Pirates of New England

Author: Gail Selinger
Publisher: Rowman & Littlefield
ISBN: 1493029304
Format: PDF, Kindle
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Tales of swashbuckling adventure, murder, treachery, and mayhem! One would be mistaken to think of pirates as roaming only the Caribbean. Pirates as famous as William Kidd and Henry Every have at various times plundered, pillaged, and murdered their way up and down the New England seaboard, striking fear among local merchants and incurring the wrath of colonial authorities. Piracy historian Gail Selinger brings these tales of mayhem and villainy to life while also exploring why New England became such a breeding ground for high seas crime and how the view of piracy changed over time, from winking toleration to brutal crackdown. Included in this volume are: Ned Low’s sadistic—at times cannibalistic—reign of terror on the high seas and his mysterious disappearance. John Quelch’s defiant and unapologetic proclamations before being hanged in front of Boston’s crowds. Henry Every’s daring attack on the Grand Mogul’s fleet, widely considered the largest maritime heist in history. Pirates of New England opens up new chapters in the history of piracy, ones that you’ll come back to again and again—Welcome aboard!

The Golden Age of Piracy

Author: Benerson Little
Publisher: Skyhorse Publishing, Inc.
ISBN: 1510713042
Format: PDF, Docs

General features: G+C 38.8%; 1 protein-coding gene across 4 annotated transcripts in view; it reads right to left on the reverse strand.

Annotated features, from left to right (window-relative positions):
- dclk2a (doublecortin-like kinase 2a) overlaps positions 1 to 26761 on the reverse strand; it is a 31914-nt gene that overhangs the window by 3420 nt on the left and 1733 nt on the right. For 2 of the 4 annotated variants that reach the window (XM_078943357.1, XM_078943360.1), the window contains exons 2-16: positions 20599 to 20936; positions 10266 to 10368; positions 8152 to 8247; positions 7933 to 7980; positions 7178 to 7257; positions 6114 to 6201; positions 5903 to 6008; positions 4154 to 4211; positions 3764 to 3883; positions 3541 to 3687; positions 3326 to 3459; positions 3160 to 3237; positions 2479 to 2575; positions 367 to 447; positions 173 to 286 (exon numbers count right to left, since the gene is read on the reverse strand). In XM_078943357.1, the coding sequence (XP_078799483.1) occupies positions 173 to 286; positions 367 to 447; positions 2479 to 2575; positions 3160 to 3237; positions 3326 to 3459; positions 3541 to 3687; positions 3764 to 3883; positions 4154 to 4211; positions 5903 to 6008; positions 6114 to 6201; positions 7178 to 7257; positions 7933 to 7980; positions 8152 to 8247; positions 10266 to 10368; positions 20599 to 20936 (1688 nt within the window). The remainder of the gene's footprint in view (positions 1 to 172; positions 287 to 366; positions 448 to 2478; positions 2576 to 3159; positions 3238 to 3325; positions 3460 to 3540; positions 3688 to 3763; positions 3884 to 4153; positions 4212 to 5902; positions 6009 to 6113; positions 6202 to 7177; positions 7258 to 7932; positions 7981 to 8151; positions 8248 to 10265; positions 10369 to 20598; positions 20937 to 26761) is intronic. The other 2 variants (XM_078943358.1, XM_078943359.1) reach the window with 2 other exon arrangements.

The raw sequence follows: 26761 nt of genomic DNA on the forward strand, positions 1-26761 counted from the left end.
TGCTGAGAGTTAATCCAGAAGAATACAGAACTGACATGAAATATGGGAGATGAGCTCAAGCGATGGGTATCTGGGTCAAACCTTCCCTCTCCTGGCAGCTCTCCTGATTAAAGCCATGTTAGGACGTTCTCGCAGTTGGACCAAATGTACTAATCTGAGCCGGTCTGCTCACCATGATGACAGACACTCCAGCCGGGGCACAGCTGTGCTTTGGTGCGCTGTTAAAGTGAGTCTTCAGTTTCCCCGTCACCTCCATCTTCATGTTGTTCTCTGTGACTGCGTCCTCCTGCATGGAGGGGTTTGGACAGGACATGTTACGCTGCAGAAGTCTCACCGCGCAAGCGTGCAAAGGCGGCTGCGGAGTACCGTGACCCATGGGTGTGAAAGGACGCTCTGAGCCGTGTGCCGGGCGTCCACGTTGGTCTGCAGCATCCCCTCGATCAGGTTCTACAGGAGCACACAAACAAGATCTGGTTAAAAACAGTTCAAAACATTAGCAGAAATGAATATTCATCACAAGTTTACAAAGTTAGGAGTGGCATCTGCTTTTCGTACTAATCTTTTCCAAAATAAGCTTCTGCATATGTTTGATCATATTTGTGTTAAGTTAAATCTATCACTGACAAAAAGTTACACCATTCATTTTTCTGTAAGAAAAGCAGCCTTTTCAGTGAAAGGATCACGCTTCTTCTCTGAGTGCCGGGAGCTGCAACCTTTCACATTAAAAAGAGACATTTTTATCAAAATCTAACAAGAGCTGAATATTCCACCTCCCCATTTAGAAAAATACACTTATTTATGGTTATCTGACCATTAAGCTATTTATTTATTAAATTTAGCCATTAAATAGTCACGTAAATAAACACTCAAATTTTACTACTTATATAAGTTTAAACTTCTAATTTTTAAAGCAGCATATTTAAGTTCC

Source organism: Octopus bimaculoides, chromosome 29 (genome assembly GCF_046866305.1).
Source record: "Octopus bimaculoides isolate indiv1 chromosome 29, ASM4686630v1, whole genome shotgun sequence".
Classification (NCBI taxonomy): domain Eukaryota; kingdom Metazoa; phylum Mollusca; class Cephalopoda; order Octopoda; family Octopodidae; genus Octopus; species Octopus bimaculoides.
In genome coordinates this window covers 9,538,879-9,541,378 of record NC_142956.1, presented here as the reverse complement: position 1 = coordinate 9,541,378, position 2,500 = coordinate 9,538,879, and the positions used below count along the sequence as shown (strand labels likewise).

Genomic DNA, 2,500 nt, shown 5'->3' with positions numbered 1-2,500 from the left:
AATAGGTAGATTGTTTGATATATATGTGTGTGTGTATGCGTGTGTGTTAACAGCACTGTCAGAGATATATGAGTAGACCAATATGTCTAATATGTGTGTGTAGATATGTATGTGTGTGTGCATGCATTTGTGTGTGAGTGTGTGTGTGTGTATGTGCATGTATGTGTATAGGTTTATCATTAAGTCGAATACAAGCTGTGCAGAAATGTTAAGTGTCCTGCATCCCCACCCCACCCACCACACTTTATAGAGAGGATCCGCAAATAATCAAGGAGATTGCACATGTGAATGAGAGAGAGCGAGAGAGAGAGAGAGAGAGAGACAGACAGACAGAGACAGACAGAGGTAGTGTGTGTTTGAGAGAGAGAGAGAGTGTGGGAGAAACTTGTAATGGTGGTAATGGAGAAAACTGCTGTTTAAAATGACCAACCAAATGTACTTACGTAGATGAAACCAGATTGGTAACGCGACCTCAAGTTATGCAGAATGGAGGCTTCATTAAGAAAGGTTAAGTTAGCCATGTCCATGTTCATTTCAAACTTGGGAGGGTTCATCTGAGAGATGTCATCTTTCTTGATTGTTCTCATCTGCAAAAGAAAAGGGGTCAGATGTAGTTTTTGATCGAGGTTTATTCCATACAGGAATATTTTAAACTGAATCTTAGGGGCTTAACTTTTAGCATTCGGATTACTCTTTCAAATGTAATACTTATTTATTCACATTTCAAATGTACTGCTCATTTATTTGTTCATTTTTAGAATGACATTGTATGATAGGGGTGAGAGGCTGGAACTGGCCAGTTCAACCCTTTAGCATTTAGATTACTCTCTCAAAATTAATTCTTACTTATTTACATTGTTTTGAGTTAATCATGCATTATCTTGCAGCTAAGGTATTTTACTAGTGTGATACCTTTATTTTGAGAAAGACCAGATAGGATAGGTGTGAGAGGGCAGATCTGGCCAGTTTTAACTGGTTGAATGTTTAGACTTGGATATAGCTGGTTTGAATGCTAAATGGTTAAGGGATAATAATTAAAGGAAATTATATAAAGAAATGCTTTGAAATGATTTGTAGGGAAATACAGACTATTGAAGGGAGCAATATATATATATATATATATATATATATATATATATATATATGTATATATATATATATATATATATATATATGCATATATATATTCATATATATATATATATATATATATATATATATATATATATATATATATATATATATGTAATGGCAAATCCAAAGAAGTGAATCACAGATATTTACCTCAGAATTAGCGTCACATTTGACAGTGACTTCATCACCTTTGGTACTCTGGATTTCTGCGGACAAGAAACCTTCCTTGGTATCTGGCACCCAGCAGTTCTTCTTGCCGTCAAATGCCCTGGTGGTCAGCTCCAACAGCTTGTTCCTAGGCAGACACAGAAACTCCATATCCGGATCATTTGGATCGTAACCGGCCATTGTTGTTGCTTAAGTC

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For thousands of years, pirates have terrorized the ocean voyager and the coastal inhabitant, plundered ship and shore, and wrought havoc on the lives and livelihoods of rich and poor alike. Around these desperate men has grown a body of myths and legends—fascinating tales that today strongly influence our notions of pirates and piracy. Most of these myths derive from the pirates of the “Golden Age,” from roughly 1655 to 1725. This was the age of the Spanish Main, of Henry Morgan and Blackbeard, of Bartholomew Sharp and Bartholomew Roberts. The history of pirate myth is rich in action, at sea and ashore. However, the truth is far more interesting. In The Golden Age of Piracy, expert pirate historian Benerson Little debunks more than a dozen pirate myths that derive from this era—from the flying of the Jolly Roger to the burying of treasure, from walking the plank to the staging of epic sea battles—and shows that the truth is far more fascinating and disturbing than the romanticized legends. Among Little’s revelations are that pirates of the Golden Age never made their captives walk the plank and that they, instead, were subject to horrendous torture, such as being burned or hung by their arms. Likewise, epic sea battles involving pirates were fairly rare because most prey surrendered immediately. The stories are real and are drawn heavily from primary sources. Complementing them are colorful images of flags, ships, and buccaneers based on eyewitness accounts. Skyhorse Publishing, as well as our Arcade imprint, are proud to publish a broad range of books for readers interested in history--books about World War II, the Third Reich, Hitler and his henchmen, the JFK assassination, conspiracies, the American Civil War, the American Revolution, gladiators, Vikings, ancient Rome, medieval times, the old West, and much more. While not every title we publish becomes a New York Times bestseller or a national bestseller, we are committed to books on subjects that are sometimes overlooked and to authors whose work might not otherwise find a home.